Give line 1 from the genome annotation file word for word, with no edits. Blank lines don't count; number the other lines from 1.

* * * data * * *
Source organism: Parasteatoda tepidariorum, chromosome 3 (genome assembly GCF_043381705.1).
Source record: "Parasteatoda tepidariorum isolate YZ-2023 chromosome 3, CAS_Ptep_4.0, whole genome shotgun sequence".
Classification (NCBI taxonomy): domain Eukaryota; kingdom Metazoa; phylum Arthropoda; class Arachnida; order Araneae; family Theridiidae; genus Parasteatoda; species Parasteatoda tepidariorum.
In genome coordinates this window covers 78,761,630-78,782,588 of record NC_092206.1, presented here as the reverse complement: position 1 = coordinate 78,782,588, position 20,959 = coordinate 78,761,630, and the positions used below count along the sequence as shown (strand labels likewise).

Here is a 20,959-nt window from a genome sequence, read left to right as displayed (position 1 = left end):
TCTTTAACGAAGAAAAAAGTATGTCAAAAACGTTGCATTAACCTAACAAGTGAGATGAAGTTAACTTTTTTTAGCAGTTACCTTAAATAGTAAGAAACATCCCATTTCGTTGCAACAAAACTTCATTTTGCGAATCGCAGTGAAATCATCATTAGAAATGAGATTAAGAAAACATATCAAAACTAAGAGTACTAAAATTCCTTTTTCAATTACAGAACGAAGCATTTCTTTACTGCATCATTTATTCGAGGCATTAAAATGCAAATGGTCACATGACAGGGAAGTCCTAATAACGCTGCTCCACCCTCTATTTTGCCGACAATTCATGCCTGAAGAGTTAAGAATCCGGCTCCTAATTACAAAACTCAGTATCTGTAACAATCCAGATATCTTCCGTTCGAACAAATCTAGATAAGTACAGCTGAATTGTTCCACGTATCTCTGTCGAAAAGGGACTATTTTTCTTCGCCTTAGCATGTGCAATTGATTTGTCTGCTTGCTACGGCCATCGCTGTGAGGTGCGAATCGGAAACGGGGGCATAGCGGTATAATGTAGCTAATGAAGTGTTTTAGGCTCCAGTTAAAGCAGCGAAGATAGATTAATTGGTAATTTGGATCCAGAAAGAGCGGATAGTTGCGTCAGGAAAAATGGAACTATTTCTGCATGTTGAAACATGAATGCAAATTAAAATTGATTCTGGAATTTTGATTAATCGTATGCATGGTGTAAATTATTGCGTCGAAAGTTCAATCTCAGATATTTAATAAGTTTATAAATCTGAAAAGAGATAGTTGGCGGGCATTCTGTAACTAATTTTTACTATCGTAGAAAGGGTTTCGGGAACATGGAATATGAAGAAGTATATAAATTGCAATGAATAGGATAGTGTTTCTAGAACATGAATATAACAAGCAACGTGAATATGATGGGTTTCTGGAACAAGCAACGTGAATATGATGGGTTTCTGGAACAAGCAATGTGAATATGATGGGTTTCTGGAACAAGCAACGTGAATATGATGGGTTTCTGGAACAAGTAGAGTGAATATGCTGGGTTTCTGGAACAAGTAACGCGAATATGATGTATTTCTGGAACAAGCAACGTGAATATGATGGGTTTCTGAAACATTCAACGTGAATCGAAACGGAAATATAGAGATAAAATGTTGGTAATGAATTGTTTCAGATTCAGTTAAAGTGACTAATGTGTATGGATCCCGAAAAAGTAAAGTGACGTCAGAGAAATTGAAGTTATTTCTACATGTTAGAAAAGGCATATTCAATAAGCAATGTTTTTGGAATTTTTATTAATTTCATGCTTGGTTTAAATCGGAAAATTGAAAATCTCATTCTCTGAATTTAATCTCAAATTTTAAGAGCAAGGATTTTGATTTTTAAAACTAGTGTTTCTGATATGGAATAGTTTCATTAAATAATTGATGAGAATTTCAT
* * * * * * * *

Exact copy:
Source organism: Parasteatoda tepidariorum, chromosome 3 (genome assembly GCF_043381705.1).